Here, Brown misrepresents why high draft picks are valuable, and uses a straw man to dismiss the merits of having young, cheap players. Once the Sixers identified and obtained their young superstar, they were able to leverage other assets of theirs -- namely Stackhouse -- to bring in talent that meshed with said star's game, maximizing his effectiveness in a team context.

No reasonable human being is asking for young players to come in and lead the team to a championship, or even the playoffs right away. Outside of outliers like Magic Johnson, most rookies that go to bad teams climb a steep hill to success. If pure wins and losses were all that mattered, Brown should have been fired for going 31-51 in his first season with Philly, and Iverson should have been discarded.

"My point is, you build a team by developing young kids, getting great contracts and draft picks, I understand that."

Good news! Brown was able to highlight exactly what the Sixers have been doing in describing what "his" strategy for rebuilding is. Thanks for the tip, Larry. This leads nicely into another talking point.

"Everywhere I went besides Detroit had a losing record... We were trying to win every game, trying to teach players how to win, and I didn't sit there and make an excuse that we got this long plan."

No, maybe he didn't use that excuse, but there have been plenty of others to explain away his failures as the game passed him by. Actually, more accurately, he used the same excuse more than once.

In taking potshots at the Knicks and Bobcats four years apart in 2008 and 2012, Brown separately accused both franchises of spying on him. Evidently, Larry Brown believes that the work he does on the basketball court was worthy of espionage on the behalf of his employers, telling Philadelphia Magazine in 2008 and Dan Patrick in 2012 that spies made his stops in New York and Charlotte more difficult.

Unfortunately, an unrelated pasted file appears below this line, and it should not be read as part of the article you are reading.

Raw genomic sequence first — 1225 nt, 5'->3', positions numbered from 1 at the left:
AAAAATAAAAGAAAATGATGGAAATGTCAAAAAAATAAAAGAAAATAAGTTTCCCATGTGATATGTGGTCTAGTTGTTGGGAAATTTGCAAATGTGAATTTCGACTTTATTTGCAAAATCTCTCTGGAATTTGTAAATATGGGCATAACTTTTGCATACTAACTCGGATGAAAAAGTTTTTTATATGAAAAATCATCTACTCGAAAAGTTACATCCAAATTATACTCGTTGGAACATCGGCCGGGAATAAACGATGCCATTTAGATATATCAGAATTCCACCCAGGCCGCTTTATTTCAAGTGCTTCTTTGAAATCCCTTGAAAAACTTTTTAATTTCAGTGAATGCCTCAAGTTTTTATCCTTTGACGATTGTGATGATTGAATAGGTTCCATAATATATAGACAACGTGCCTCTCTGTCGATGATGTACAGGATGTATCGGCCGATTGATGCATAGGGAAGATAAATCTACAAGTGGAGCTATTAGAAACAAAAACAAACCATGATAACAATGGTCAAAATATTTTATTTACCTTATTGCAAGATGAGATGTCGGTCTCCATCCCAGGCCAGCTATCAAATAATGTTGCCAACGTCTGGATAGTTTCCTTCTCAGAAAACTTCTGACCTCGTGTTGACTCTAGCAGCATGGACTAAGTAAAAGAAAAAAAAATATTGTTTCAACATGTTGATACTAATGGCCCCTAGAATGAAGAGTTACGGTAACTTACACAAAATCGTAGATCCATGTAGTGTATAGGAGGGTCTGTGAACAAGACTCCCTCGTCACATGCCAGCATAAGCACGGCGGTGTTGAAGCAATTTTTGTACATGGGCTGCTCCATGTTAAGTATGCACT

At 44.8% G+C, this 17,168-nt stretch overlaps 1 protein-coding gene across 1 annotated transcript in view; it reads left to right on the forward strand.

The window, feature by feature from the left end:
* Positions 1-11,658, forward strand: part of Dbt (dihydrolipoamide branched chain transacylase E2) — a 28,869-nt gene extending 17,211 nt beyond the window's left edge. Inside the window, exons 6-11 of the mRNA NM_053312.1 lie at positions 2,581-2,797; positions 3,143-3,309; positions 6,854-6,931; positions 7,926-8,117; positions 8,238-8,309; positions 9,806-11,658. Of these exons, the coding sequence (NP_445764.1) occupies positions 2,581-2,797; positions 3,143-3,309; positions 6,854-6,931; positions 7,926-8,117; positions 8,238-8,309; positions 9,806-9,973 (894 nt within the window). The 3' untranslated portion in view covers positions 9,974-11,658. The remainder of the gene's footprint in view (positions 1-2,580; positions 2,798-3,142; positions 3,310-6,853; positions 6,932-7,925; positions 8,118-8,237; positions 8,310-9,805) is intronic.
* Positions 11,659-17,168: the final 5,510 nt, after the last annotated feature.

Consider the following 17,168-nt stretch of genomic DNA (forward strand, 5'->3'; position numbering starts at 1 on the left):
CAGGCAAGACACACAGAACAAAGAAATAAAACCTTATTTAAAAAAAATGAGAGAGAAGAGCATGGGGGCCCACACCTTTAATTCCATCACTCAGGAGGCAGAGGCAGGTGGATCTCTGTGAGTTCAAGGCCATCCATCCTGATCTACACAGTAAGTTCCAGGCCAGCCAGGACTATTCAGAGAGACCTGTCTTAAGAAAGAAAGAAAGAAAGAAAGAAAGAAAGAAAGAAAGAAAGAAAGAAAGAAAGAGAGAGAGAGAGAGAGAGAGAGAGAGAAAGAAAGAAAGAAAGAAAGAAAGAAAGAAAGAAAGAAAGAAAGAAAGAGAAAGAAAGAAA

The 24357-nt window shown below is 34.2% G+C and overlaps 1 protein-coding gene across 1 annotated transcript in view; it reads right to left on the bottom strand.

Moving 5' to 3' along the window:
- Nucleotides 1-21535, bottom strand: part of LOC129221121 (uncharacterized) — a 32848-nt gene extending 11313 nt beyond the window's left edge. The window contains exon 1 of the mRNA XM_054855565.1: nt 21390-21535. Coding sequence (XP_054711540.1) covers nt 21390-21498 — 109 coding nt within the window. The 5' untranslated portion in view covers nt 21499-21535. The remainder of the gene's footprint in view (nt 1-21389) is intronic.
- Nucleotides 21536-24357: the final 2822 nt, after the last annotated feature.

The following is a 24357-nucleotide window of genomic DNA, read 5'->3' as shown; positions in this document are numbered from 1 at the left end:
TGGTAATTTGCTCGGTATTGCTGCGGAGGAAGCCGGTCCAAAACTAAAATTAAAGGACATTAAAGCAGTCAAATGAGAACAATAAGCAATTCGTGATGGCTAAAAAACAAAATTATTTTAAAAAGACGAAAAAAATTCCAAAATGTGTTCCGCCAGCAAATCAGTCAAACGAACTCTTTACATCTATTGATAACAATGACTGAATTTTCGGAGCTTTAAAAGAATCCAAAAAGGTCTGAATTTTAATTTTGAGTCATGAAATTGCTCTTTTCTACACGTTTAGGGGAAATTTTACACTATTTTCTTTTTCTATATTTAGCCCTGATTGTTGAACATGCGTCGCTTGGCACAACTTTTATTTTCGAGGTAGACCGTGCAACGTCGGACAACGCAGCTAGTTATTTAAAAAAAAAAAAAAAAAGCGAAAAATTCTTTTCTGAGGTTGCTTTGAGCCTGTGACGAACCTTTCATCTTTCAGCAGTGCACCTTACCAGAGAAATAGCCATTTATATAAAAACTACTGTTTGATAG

Unless James Dolan and Michael Jordan went so far as to tap his phone and bug his house, these claims are laughable. I'm not sure what universe he lives in, but I'm pretty sure your employer is allowed to check what you're doing with the roster they're paying for. And if Brown is worried about whether enough "basketball people" are in an organization, what is he doing questioning Michael Jordan?

The bitterness never ends with Larry Brown. While the Knicks were courting Phil Jackson in April, Brown felt it his duty to rip GM Steve Mills. The reason circles back to his "basketball guys" argument:

I don't know what he knows about the sport, to be honest with you. I was with him. Isiah [Thomas] knows a lot. Isiah's a bright guy. I don't agree with the way he treats people, but he was a bright guy. Steve Mills has no clue.

As it turns out, Mills probably knows a thing or two about basketball. He played at Princeton under Hall of Fame coach Pete Carril -- just the man credited with perfecting the Princeton offense -- had a pro stint in Ecuador, and has been around the game in other capacities since 1984.

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The basketball people claim -- or something like it -- continues to appear when people Brown likes or worked with are out of a job. In his interview with 97.5, he mentioned his disappointment with the departures of Sixers execs Courtney Witte and Tony DiLeo, as well as his connection to a number of basketball executives and coaches around the league, such as Jazz GM Kevin O'Connor and the irreverant Gregg Popovich. He repeatedly claimed Billy King as part of his influence, though I'm sure many people would disagree on that being a positive.

Brown's actions and his words reek of a self-important dick who refuses to believe that anything other than his way can work -- even if what he describes as "his way" meshes with what somebody else is already doing. For as much static as I've sent at Doug Collins, at least I get the impression that he gave a damn about the franchise. The same can't be said about Brown; while their old-school approach to the game is similar, Collins wasn't planning his escape when things got tough, as Brown has at nearly every stop.

If Larry Brown is "basketball people", the Sixers don't need any like him. Josh Harris, Hinkie, O'Neil and all the rest have shown themselves willing to go into the trenches and stay there until the war is won. No one will ever accuse the NBA's most infamous carpetbagger of possessing that type of resolve.